A State Department official, a holdover from the John Kerry era, tells me of her newfound respect for Rex Tillerson, Donald Trump’s once-beleaguered chief diplomat. Tillerson is “tough,” “reasonable” and a bulwark against more chaotic elements from the White House, and more ideological moves from the vice president’s office, this official argues. In charge of sensitive preparations ahead of Tillerson’s foreign visits and receptions of international leaders, this person, not a personal supporter of the president, praises the secretary’s poise, work ethic and candor. Such a testimonial clashes with some of the more lurid assessments of Tillerson’s tenure in 2017: a secretary who was said to be gutting the department at record pace, had completely lost the faith of the president, and was imminently headed for the exit gates. Tillerson isn’t going anywhere, at least in the immediate future, predicted this official. “Rex is here,” as the president once put it.
This could be because Tillerson has quietly built new support among some at Foggy Bottom and among key Congressional Republicans in early months of 2018.
A prominent Trump-supporting Congressman, and staple on right-wing television and radio (including Fox News), tells me that Tillerson and Jim Mattis, the Defense secretary, remain this member’s favorite Cabinet players. The member fears more than anything a primary challenge from the right -- and Tillerson has been sometimes characterized as in opposition to a “MAGA agenda” -- but is prepared to put skin in the game to defend the secretary to skeptics.
In the meantime, Mattis, a Defense chief who has been given near-unprecedented deference from the Oval Office, remains the second most powerful man in the United States, claims a Pentagon source. “If not the first,” says the Congressman, in half-jest. Every time the member has been at the White House, Mattis has also been there.
Within reason, access is power with this president. CIA Director Mike Pompeo makes a point of coming over from Langley, Virginia most days to personally deliver the president his daily briefing. And his “eyes remain on the prize,” a person familiar with Pompeo’s thinking tells me: replacing Tillerson, even if it’s later rather than sooner.
On the other hand, strategically limiting interactions with the president can also be a useful course, as Tillerson has also done in recent weeks. The president has shown himself most prone to dismiss White House staff, not department heads-- both because those positions are not Senate-confirmed, but also because those people are the ones right in front of him in moments of frustration and setback. The most recent example, of course, is the controversy over White House Staff Secretary Rob Porter, the handling of which has diminished, for the time being, John Kelly, chief of staff.
Another State official agrees, seeing no imminent exit for Tillerson.
In the meantime, this State Department has become more autonomous: less in sync with the White House than under Kerry (who wasn’t terribly close to President Obama, as it was), but at the same time, more prone to essentially chart its own course for the United States. A case in point was an incident I reported on late last year, where the State Department repeatedly declined to deny to me reporting done in The American Conservative by veteran defense journalist Mark Perry on White House Senior Advisor Jared Kushner’s moves in the Middle East. Tillerson didn’t exactly deny the continued frostiness between the two, in a what amounted to a triumphant appearance on 60 Minutes last weekend. As if Kushner has been foisted upon him as “shadow Secretary of State,” Tillerson told Margaret Brennan: “Well, I deal with the policies the president has asked me to execute on.”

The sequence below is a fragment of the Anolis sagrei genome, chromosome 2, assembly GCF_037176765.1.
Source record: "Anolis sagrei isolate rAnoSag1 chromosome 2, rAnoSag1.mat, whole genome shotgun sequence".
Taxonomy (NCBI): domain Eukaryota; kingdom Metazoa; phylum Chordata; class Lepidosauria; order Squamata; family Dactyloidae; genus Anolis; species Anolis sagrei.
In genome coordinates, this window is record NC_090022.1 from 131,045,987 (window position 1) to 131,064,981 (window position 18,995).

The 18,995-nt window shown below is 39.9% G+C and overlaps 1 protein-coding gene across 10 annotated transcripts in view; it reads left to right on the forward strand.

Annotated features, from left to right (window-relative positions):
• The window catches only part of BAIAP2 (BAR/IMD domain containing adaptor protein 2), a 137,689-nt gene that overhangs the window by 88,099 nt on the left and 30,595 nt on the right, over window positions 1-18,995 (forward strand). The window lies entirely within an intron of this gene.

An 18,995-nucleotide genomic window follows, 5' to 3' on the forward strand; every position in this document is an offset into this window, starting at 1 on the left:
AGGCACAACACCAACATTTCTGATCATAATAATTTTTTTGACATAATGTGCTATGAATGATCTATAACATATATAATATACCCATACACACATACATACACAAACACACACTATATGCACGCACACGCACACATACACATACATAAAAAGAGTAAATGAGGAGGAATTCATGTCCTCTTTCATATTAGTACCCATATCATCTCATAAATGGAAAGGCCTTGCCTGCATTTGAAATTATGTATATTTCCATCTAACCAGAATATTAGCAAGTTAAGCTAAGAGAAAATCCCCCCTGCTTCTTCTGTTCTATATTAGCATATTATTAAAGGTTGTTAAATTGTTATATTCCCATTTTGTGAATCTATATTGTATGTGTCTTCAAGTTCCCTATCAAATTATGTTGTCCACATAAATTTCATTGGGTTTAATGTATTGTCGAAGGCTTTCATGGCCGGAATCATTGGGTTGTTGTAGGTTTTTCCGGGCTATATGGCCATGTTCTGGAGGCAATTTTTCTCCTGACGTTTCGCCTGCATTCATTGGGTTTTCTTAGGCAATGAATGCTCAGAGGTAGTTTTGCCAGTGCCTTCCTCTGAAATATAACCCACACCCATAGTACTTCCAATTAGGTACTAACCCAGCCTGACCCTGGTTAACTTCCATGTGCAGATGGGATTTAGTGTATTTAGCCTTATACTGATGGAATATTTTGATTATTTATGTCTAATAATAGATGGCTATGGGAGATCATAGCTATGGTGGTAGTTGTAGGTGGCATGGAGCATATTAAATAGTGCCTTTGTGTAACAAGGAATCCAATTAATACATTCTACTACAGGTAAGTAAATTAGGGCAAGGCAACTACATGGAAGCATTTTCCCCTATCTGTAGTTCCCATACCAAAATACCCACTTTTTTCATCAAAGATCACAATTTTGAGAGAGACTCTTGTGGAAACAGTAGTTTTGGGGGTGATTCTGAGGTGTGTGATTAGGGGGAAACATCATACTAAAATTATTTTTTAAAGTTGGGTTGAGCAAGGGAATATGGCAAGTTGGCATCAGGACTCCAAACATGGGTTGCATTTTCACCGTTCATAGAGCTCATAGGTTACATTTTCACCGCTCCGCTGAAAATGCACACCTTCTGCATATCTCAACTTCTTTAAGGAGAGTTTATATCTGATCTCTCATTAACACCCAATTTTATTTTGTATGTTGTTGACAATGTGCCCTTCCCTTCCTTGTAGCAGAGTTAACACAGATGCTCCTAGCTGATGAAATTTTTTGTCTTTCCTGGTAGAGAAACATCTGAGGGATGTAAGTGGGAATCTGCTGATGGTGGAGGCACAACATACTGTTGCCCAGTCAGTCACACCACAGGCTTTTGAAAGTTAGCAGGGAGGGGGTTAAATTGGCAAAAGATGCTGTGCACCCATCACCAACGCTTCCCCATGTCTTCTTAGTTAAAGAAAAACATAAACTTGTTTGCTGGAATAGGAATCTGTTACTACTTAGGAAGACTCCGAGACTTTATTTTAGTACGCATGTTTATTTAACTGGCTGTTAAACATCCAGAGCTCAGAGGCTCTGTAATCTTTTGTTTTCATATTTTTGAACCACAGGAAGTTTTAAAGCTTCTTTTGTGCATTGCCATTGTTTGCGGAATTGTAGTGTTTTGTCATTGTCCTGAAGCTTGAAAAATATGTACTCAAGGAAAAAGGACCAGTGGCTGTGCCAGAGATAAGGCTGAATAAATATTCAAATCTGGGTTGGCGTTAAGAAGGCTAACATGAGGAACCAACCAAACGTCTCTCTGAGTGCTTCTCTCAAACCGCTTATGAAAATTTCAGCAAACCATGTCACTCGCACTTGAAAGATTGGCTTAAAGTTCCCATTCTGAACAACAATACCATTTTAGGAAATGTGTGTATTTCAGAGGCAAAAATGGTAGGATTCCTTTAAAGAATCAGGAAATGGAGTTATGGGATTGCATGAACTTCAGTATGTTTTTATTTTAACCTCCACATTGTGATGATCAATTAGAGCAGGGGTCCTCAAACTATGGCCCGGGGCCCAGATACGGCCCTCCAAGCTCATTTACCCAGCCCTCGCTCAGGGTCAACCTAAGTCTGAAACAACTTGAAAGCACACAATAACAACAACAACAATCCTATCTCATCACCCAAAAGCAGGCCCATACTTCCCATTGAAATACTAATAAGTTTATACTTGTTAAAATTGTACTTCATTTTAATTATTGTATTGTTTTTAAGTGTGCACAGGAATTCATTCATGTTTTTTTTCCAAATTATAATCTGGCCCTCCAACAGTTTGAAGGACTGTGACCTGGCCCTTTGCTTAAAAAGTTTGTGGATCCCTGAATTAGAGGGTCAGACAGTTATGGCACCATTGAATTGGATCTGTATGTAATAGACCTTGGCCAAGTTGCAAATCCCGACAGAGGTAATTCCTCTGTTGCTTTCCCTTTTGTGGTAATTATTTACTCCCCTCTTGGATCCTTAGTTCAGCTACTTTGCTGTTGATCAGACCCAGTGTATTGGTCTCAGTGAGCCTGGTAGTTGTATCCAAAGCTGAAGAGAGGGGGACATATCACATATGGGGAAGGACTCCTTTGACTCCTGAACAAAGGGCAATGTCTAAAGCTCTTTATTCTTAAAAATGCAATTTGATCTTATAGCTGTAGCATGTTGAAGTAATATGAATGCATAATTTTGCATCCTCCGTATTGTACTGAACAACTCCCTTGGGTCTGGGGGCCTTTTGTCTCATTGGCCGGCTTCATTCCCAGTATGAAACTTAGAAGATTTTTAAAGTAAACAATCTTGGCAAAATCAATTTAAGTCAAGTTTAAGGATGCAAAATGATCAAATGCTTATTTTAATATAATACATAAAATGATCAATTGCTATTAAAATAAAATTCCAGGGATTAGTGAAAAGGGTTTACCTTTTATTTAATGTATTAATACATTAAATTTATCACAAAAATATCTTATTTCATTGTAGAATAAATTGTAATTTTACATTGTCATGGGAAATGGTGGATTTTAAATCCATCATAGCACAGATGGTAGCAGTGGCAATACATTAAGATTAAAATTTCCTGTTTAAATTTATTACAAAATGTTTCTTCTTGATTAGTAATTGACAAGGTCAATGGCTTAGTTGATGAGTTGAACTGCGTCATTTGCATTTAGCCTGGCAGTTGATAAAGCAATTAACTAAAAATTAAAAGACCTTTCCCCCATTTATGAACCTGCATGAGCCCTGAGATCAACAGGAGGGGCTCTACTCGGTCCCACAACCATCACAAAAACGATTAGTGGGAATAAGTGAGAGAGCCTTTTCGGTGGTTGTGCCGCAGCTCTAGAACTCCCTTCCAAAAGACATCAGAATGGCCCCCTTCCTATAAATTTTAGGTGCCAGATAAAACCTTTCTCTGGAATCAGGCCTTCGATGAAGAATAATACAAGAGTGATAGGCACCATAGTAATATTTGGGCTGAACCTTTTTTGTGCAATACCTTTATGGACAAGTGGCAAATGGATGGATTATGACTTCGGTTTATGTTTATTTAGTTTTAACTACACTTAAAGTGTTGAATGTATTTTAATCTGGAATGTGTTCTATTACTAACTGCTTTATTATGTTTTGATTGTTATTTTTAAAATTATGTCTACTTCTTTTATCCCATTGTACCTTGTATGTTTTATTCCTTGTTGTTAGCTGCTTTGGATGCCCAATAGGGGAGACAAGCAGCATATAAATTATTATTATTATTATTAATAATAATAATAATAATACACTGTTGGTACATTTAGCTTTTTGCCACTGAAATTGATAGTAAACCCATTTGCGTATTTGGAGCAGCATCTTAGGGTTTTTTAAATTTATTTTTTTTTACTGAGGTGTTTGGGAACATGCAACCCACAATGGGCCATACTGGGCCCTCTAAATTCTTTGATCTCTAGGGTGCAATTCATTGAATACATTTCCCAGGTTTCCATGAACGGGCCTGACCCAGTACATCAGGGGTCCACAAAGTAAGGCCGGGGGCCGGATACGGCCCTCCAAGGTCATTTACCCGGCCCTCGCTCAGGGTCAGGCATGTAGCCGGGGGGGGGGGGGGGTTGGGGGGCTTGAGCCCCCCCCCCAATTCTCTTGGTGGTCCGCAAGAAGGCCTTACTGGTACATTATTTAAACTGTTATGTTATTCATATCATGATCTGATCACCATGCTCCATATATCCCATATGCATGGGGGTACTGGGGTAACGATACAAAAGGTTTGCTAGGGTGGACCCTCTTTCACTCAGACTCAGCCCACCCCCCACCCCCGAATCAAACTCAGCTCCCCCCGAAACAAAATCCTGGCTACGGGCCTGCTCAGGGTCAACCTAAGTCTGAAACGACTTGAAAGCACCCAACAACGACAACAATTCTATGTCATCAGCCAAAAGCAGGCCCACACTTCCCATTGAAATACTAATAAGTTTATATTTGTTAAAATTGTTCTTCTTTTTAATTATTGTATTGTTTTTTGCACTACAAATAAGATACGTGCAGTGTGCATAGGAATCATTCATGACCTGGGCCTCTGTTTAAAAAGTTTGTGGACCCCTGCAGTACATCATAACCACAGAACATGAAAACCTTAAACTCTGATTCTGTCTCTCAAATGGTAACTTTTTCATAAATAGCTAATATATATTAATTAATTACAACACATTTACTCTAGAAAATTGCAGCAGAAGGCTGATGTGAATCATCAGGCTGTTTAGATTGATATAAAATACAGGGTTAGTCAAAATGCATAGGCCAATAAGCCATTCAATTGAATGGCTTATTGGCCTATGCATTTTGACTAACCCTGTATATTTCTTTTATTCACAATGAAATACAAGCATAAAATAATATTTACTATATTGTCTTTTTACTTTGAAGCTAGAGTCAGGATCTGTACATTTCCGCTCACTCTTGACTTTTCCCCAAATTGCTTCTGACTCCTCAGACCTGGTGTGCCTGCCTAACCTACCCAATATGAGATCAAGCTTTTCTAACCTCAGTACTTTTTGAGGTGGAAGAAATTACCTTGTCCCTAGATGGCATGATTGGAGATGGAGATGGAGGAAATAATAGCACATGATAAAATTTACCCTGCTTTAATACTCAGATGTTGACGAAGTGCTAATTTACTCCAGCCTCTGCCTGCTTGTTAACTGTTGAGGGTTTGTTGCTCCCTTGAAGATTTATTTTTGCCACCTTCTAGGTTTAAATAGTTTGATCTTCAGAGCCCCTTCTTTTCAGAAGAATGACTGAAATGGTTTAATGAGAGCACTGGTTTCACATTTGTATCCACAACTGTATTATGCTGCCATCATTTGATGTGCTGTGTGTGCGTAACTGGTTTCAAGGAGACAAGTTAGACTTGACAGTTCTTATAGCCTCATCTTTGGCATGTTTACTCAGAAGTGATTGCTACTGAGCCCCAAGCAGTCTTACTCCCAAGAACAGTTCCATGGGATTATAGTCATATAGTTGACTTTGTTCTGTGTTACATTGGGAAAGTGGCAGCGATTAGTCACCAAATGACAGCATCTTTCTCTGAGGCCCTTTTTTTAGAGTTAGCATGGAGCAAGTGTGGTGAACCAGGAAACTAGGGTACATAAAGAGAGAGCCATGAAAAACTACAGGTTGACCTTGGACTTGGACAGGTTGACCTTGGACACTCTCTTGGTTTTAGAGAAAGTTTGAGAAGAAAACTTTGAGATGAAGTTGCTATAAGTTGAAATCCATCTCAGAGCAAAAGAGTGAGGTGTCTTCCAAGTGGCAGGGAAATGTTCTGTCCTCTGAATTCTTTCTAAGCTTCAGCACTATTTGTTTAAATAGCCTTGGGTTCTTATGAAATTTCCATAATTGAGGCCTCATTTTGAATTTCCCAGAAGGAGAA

And he downplayed his role: “In certain areas, he consults.” He did not deny that there are sometimes “competing foreign policies.” “I don’t think about that,” Tillerson said. But for Tillerson, just appearing on CBS in February 2018 a secretary, an interview in which Tillerson got to pontificate on his “code of the West” and the personal importance of the Boy Scouts of America, amounted to something of a victory. When it seemed Tillerson would be ousted for Pompeo late last -- as The National Interest and other outlets reported -- few imagined he’d be sitting in that chair, celebrating his one year mark. At the time, a former senior White House official told me Tillerson would be gone by January.
It’s not all roses for Tillerson, of course. A Trump-supporting State official complains of his sluggishness on some core concerns for Trump’s political coalition. Specifically, Tillerson has been slow to act on the plight of Christians in the Middle East. And Tillerson still draws derision for his handling of the department from many traditional voices. Tillerson has made “no attempt to explain how current global affairs necessitated a 30 percent cut in funding for diplomacy,” former State Department spokesman P.J. Crowley told me, and yet Tillerson has “justified an increase in military funding equal to the entire State Department budget. Unfortunately, the secretary seems to believe he can maintain America’s leadership position in the world with fewer resources and fewer personnel, particularly with fewer permanent ambassadors in vital posts around the world.”
But regardless of such continued complaints, the news out of Washington in late February is something that would have seemed unlikely only a few months ago: Tillerson isn’t going anywhere.
Curt Mills is a foreign-affairs reporter at the National Interest. Follow him on Twitter: @CurtMills.